1. Have a clear sense of structure to your data so that you know you can access any information that you may need:

2. Whatever system you use, you must be able, at any point in the year, to show:

% below expected standard... % making below expected progress

% at expected standard... % making expected progress

% above expected standard... % making accelerated progress

…and, be able to break this down in to groups (eg boys, girls, more able, SEND,disadvantaged, etc).

3. Colours can help to show ‘significance’ etc – but don’t over-do it and be certain that you choose viable and generally accepted ‘thresholds’ (eg for the point at which you are saying a pupil is making ‘accelerated progress’).

4. Include pupil numbers as well as percentages (percentages with small cohorts can be misleading, particularly when looking at the ‘groups’). Remember also that some pupils may be counted in the data more than once (eg I might be a disadvantaged boy with SEND who is a persistent absentee…). Therefore if I am not performing well I could be affecting your data multiple times! Also, 0% of EAL pupils in Year 3J at the Expected Standard may represent only one pupil who is new to English… Similarly 100% of disadvantaged pupils in 6T making more than expected progress may also represent just one pupil.

5. Think about different audiences: pupils, parents, teachers, senior leaders, governors, Ofsted, LA, etc. The same data set is unlikely to serve all audiences. Plus, everybody likes a summative overview of distilled ‘big message’ data over a page or two! The detail (groups etc) can sit beneath this.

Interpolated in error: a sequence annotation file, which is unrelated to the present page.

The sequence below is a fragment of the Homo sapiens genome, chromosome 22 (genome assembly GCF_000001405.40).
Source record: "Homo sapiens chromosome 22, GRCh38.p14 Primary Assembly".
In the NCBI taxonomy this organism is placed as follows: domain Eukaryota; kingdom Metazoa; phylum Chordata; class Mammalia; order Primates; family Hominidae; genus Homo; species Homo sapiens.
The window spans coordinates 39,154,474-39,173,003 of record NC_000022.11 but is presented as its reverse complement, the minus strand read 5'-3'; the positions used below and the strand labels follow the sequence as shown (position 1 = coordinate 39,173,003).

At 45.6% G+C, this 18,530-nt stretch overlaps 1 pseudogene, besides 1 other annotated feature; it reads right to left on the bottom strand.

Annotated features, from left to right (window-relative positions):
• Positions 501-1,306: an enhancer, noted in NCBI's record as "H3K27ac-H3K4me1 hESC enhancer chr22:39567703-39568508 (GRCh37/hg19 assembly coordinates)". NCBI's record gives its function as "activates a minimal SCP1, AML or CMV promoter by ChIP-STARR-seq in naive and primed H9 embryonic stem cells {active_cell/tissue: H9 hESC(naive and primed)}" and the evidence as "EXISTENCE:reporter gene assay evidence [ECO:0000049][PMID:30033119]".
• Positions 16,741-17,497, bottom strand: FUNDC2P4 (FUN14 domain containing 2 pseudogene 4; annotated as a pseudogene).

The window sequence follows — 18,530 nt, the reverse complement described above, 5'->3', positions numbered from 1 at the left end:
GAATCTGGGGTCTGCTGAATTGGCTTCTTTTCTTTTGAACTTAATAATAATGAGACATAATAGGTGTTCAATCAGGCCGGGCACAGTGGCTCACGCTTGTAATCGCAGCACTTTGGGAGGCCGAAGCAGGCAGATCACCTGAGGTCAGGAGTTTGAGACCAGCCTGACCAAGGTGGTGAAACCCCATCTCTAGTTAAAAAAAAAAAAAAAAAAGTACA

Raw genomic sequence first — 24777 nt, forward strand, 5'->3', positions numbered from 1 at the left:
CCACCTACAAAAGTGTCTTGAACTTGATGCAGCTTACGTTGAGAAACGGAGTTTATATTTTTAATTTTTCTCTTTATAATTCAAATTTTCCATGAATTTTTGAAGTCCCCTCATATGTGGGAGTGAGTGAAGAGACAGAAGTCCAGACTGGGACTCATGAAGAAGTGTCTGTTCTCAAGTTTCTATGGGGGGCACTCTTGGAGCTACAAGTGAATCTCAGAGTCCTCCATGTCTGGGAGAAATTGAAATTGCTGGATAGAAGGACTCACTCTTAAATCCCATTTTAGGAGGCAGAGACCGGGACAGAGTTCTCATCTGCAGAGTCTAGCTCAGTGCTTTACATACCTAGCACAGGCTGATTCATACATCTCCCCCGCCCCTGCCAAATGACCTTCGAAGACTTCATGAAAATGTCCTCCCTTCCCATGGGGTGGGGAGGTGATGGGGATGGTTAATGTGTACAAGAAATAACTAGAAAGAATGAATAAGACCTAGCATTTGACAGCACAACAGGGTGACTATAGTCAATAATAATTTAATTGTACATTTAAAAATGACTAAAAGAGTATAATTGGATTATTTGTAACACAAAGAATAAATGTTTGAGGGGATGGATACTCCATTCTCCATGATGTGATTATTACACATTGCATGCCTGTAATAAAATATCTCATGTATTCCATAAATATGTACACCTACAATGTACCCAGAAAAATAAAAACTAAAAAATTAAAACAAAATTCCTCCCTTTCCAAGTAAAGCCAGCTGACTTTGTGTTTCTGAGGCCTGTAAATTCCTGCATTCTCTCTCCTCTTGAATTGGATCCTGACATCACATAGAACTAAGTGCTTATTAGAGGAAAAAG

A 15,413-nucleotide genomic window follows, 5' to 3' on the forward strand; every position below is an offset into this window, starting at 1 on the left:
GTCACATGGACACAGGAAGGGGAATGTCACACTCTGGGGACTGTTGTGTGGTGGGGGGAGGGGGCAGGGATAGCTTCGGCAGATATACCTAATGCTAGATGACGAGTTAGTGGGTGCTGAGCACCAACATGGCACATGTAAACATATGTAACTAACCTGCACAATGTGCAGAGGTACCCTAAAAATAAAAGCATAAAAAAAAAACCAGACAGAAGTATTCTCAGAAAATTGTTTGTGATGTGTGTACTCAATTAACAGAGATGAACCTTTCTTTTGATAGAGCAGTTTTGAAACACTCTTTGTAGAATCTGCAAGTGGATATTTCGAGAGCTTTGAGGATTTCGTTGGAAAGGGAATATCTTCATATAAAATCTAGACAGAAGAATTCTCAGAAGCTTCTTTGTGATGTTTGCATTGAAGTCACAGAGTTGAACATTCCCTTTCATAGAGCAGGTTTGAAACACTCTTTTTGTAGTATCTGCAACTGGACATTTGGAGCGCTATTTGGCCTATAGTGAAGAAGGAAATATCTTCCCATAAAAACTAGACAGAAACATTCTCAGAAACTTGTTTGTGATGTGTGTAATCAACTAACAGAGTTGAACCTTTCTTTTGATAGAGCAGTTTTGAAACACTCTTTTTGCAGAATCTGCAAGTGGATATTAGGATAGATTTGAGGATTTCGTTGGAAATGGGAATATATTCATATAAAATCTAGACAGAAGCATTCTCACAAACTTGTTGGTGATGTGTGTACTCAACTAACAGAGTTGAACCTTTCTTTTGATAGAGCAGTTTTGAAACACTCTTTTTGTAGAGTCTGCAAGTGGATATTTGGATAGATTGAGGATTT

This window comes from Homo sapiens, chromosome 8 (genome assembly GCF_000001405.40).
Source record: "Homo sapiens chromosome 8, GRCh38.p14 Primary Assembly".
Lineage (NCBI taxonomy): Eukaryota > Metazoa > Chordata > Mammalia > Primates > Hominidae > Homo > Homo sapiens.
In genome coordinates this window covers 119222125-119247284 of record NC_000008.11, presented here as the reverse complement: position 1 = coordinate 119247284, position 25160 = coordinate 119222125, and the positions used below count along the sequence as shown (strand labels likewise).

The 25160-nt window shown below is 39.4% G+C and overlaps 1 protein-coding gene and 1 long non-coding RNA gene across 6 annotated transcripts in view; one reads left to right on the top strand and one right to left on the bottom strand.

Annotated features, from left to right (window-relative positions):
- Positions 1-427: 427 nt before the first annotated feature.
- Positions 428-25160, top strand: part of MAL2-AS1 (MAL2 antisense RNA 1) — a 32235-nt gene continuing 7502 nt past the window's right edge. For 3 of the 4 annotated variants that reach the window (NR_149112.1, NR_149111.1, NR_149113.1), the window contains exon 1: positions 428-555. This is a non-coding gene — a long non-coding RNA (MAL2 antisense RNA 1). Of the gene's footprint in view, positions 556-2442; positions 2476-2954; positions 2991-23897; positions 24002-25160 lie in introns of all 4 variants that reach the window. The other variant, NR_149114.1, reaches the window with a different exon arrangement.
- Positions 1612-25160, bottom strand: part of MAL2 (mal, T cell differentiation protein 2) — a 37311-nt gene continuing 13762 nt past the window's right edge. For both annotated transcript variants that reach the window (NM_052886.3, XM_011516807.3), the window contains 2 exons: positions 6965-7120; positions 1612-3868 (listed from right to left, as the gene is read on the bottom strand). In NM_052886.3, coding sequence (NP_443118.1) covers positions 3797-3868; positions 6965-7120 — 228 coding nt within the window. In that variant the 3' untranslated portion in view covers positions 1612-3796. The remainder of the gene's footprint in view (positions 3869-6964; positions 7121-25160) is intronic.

6. Take the time to analyse the data and extract key messages.There’s no point in just presenting a load of numbers! Formulate a narrative.

7. What patterns or performances are worthy of further action or a strategy, and which are just things to monitor and keep an eye on?

8. Make sure that your teacher assessments are accurate – otherwise it’s ‘rubbish in and rubbish out’ and you could be setting false hares running! Get involved in in-school and school-to-school moderation – and go to Local Authority training – in order to ensure accuracy in your teacher assessments.

9. Data is a useful way of quantifying performance – but it does not tell us everything about the human beings that live behind the numbers. There could well be a ‘back story’. If you do choose to highlight ‘outliers’ (ie the odd pupil whose unusual performance skews the figures), make sure you have case studies of actions taken with each one.

10. Remember, the principles above are just as relevant to other data collections (eg attendance, persistent absence, exclusions, surveys, etc).